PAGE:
Inkblot #3 Review: "Despite My Efforts, The Cat Remains At Large"

Inkblot #3
REVIEW: Inkblot #3 is another fun chapter of this reality-hopping cat comic, but the standalone aspects of each issue bog the series down.

Inkblot #3 by Emma Kubert and Rusty Gladd continues the adventures of a reality-hopping cat in a fantasy world.

Inkblot #3 cover. Credit: Image Comics
Inkblot #3 cover. Credit: Image Comics

Cat lovers are going to smile at the opening line: "Despite my efforts, the cat remains at large." We can relate.

What's harder to relate to, though, is the other characters in Inkblot. It's easy to love the reality-hopping cat when drawn with those expressive eyes and adorable little face by Emma Kubert, but the adventures that the cat witnesses and keeps kind of participating in aren't nearly as interesting as the cat itself. Here, we get a tale of pirates and sea creatures. The artwork is stunning, with Kubert's lines and colors working well with Gladd's inks to tell a visually dynamic story. It's the dialogue that fails to add anything interesting about the characters in this issue. The writing has felt like an afterthought through this whole series, which is interesting considering how most of Inkblot, with the exception of the first issue's oddly expository opening, could have communicated just as much as a silent comic.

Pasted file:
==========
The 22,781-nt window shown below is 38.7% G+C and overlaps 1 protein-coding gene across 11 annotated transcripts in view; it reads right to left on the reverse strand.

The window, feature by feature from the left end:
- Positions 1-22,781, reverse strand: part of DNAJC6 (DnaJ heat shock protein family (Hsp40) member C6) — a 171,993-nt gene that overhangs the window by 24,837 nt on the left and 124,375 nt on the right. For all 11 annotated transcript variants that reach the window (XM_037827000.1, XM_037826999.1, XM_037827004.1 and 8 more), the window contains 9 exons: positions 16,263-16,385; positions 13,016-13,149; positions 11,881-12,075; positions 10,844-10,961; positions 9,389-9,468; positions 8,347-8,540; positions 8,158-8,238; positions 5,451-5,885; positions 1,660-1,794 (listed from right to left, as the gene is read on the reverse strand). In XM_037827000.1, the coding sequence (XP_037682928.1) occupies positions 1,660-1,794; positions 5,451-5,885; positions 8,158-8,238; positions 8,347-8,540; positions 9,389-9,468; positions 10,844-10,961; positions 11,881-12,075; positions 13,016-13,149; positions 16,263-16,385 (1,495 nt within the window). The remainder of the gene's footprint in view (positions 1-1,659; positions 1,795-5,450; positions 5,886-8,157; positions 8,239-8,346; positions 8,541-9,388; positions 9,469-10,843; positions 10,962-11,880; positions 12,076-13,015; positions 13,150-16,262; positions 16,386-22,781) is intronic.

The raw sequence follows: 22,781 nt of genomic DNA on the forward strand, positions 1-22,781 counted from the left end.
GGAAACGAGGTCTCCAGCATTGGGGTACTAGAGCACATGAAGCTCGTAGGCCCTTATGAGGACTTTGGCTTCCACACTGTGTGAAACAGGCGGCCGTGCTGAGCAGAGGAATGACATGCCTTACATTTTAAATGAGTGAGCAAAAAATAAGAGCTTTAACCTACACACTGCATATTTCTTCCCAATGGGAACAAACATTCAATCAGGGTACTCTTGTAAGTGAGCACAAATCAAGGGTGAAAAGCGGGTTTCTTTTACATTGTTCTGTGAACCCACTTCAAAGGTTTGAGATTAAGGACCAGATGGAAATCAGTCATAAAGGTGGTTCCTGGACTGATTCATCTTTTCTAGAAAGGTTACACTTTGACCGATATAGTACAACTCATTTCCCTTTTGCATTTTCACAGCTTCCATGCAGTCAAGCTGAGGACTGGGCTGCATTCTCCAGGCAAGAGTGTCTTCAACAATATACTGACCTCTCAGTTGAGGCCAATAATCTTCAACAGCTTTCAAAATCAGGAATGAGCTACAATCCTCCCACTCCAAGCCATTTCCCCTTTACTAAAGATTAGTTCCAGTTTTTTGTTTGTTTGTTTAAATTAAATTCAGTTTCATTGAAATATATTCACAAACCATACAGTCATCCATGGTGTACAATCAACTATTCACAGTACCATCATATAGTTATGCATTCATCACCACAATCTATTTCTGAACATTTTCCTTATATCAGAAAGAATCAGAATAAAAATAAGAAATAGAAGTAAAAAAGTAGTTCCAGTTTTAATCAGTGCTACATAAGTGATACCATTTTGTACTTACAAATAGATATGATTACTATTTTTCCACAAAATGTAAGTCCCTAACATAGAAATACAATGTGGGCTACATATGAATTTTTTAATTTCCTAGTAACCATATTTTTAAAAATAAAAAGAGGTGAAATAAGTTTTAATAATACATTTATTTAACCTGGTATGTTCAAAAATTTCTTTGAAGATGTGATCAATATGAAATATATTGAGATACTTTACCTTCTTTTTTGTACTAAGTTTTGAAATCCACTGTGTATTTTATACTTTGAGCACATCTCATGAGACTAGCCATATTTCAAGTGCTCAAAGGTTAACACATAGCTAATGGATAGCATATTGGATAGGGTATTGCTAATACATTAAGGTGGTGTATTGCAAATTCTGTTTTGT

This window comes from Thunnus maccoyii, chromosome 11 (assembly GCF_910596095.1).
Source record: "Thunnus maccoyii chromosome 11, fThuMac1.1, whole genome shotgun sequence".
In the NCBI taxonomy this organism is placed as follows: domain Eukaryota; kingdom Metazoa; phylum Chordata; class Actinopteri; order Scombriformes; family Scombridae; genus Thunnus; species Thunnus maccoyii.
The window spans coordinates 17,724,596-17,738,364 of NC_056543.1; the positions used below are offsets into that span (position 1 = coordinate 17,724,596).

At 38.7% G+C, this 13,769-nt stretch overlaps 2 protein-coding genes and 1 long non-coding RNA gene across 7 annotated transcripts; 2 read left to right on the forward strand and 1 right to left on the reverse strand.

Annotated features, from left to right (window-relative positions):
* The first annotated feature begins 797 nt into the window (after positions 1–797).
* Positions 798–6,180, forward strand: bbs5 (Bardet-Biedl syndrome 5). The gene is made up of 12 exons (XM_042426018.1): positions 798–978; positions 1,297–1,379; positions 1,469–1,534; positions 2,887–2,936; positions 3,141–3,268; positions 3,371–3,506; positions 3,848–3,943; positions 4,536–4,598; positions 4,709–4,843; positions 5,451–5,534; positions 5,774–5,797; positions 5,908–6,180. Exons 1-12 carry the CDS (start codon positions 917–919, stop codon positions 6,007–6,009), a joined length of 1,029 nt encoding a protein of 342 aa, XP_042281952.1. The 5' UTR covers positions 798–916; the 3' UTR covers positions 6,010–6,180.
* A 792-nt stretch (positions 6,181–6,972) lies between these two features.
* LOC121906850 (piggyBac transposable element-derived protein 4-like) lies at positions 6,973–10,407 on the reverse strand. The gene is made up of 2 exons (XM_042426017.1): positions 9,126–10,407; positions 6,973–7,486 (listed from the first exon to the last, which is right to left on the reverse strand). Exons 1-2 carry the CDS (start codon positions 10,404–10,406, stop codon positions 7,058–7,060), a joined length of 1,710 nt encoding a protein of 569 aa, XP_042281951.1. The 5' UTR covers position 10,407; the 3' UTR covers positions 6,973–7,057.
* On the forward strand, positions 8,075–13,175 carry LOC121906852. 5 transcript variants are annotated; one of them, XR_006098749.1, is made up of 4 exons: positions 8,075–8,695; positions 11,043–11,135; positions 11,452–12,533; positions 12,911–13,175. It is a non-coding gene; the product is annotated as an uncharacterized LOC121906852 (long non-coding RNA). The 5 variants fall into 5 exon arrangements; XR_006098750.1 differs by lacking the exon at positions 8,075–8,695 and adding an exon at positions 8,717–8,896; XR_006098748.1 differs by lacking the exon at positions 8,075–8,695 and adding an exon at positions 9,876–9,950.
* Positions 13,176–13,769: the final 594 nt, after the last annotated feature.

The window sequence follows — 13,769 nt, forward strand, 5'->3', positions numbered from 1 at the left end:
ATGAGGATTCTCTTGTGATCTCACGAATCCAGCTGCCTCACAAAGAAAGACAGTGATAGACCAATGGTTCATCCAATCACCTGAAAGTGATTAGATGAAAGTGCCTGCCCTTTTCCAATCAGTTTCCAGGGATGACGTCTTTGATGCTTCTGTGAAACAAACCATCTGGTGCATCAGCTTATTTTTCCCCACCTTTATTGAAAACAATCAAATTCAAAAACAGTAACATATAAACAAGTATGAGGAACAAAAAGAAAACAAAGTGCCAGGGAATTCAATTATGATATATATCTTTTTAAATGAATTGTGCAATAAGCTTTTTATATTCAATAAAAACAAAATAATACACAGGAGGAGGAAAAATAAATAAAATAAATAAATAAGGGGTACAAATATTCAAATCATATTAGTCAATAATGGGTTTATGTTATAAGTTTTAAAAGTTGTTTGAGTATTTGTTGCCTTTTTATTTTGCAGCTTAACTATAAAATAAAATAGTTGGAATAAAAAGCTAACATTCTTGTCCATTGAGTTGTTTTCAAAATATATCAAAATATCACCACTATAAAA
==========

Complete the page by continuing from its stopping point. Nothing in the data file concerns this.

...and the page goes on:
Inkblot doesn't have a character problem because its lead is a cat that gets into all sorts of fantasy mischief. That's beautifully functional as a protagonist and a catalyst for the plot. It's just that the standalone stories told here don't add up to much. The most intriguing moment here is a single image of serene beauty as the cat rides a sea "monster" through the foggy waters while a bewildered man looks on.

As with the second issue, Inkblot would be a terrific read if it focused less on trying to build intricate mythology for characters we're going to ultimately spend about ten pages with and instead let this be a simple, fun, quirky fantasy adventure starring a cat. That part of the story, not the standalone tales about people in each issue, is what makes Inkblot memorable. If it leaned into that and dropped the rest, it could be a truly great comic.

About Theo Dwyer

Theo Dwyer writes about comics, film, and games.